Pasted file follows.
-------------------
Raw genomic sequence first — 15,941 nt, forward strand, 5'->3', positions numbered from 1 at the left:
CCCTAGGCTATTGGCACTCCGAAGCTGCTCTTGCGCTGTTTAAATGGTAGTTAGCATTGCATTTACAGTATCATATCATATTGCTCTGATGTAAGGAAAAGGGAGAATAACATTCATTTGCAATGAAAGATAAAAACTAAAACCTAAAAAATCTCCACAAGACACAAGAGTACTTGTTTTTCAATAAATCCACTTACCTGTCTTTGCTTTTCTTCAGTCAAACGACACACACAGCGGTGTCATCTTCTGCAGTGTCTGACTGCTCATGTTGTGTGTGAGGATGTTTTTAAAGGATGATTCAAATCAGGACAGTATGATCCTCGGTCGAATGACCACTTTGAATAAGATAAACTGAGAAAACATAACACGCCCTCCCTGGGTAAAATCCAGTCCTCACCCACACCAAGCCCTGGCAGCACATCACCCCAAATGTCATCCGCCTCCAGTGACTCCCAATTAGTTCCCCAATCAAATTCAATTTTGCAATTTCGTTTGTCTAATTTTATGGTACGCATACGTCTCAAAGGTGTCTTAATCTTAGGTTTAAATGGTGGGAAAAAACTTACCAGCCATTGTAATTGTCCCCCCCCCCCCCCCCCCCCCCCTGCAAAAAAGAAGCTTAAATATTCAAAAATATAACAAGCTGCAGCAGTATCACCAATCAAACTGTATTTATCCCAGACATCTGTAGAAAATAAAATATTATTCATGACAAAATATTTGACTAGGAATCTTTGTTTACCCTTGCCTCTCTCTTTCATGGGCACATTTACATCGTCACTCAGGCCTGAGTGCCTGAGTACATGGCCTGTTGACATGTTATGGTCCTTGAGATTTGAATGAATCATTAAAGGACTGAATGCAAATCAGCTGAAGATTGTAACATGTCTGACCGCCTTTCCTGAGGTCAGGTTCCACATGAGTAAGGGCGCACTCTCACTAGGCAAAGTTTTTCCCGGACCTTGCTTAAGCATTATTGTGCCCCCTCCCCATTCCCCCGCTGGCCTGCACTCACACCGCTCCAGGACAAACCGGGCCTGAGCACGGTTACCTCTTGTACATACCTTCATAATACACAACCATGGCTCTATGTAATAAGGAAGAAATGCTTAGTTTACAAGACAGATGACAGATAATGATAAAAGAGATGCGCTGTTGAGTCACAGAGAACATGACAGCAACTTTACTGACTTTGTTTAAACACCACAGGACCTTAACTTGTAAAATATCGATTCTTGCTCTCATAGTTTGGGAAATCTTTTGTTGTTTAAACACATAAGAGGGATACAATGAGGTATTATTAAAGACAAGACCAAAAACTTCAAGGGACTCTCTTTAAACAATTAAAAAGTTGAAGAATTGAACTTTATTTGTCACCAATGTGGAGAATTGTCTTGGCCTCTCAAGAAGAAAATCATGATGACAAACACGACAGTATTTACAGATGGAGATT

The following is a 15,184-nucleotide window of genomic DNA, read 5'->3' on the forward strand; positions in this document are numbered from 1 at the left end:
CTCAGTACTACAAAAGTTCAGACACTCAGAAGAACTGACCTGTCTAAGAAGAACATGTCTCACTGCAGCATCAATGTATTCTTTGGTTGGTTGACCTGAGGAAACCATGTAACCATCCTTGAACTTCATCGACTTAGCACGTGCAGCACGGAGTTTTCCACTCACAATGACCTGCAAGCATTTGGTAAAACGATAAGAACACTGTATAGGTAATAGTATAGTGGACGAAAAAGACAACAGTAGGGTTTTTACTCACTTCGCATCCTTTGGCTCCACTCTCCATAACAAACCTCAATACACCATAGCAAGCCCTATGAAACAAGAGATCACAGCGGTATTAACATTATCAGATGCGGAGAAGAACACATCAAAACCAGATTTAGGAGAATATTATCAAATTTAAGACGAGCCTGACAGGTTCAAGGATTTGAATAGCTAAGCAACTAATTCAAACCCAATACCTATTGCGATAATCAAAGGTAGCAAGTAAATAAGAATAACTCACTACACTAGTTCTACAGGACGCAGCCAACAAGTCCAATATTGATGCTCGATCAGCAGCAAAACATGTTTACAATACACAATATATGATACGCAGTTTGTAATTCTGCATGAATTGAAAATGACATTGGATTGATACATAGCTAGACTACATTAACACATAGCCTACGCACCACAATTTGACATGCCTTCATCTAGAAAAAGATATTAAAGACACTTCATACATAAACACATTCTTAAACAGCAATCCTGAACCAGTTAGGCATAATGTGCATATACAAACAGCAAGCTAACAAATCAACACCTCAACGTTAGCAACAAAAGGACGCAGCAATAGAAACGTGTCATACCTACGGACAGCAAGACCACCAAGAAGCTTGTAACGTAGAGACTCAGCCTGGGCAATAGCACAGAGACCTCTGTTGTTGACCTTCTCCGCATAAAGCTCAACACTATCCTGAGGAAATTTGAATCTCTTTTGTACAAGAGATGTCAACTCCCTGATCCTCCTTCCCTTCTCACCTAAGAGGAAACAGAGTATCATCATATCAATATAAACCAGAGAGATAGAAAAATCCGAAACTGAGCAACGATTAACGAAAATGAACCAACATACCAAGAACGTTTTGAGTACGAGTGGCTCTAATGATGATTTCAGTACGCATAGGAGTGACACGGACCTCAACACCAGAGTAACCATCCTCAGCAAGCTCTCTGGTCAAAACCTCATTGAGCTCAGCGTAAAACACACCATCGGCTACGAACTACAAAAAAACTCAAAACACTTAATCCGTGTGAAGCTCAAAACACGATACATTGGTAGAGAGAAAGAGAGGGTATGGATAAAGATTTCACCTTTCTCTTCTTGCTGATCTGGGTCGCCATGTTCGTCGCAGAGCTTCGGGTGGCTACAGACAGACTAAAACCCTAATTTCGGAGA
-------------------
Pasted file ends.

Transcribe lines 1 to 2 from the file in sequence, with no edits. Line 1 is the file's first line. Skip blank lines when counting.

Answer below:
Raw genomic sequence first — 15,941 nt, forward strand, 5'->3', positions numbered from 1 at the left:
CCCTAGGCTATTGGCACTCCGAAGCTGCTCTTGCGCTGTTTAAATGGTAGTTAGCATTGCATTTACAGTATCATATCATATTGCTCTGATGTAAGGAAAAGGGAGAATAACATTCATTTGCAATGAAAGATAAAAACTAAAACCTAAAAAATCTCCACAAGACACAAGAGTACTTGTTTTTCAATAAATCCACTTACCTGTCTTTGCTTTTCTTCAGTCAAACGACACACACAGCGGTGTCATCTTCTGCAGTGTCTGACTGCTCATGTTGTGTGTGAGGATGTTTTTAAAGGATGATTCAAATCAGGACAGTATGATCCTCGGTCGAATGACCACTTTGAATAAGATAAACTGAGAAAACATAACACGCCCTCCCTGGGTAAAATCCAGTCCTCACCCACACCAAGCCCTGGCAGCACATCACCCCAAATGTCATCCGCCTCCAGTGACTCCCAATTAGTTCCCCAATCAAATTCAATTTTGCAATTTCGTTTGTCTAATTTTATGGTACGCATACGTCTCAAAGGTGTCTTAATCTTAGGTTTAAATGGTGGGAAAAAACTTACCAGCCATTGTAATTGTCCCCCCCCCCCCCCCCCCCCCCCTGCAAAAAAGAAGCTTAAATATTCAAAAATATAACAAGCTGCAGCAGTATCACCAATCAAACTGTATTTATCCCAGACATCTGTAGAAAATAAAATATTATTCATGACAAAATATTTGACTAGGAATCTTTGTTTACCCTTGCCTCTCTCTTTCATGGGCACATTTACATCGTCACTCAGGCCTGAGTGCCTGAGTACATGGCCTGTTGACATGTTATGGTCCTTGAGATTTGAATGAATCATTAAAGGACTGAATGCAAATCAGCTGAAGATTGTAACATGTCTGACCGCCTTTCCTGAGGTCAGGTTCCACATGAGTAAGGGCGCACTCTCACTAGGCAAAGTTTTTCCCGGACCTTGCTTAAGCATTATTGTGCCCCCTCCCCATTCCCCCGCTGGCCTGCACTCACACCGCTCCAGGACAAACCGGGCCTGAGCACGGTTACCTCTTGTACATACCTTCATAATACACAACCATGGCTCTATGTAATAAGGAAGAAATGCTTAGTTTACAAGACAGATGACAGATAATGATAAAAGAGATGCGCTGTTGAGTCACAGAGAACATGACAGCAACTTTACTGACTTTGTTTAAACACCACAGGACCTTAACTTGTAAAATATCGATTCTTGCTCTCATAGTTTGGGAAATCTTTTGTTGTTTAAACACATAAGAGGGATACAATGAGGTATTATTAAAGACAAGACCAAAAACTTCAAGGGACTCTCTTTAAACAATTAAAAAGTTGAAGAATTGAACTTTATTTGTCACCAATGTGGAGAATTGTCTTGGCCTCTCAAGAAGAAAATCATGATGACAAACACGACAGTATTTACAGATGGAGATT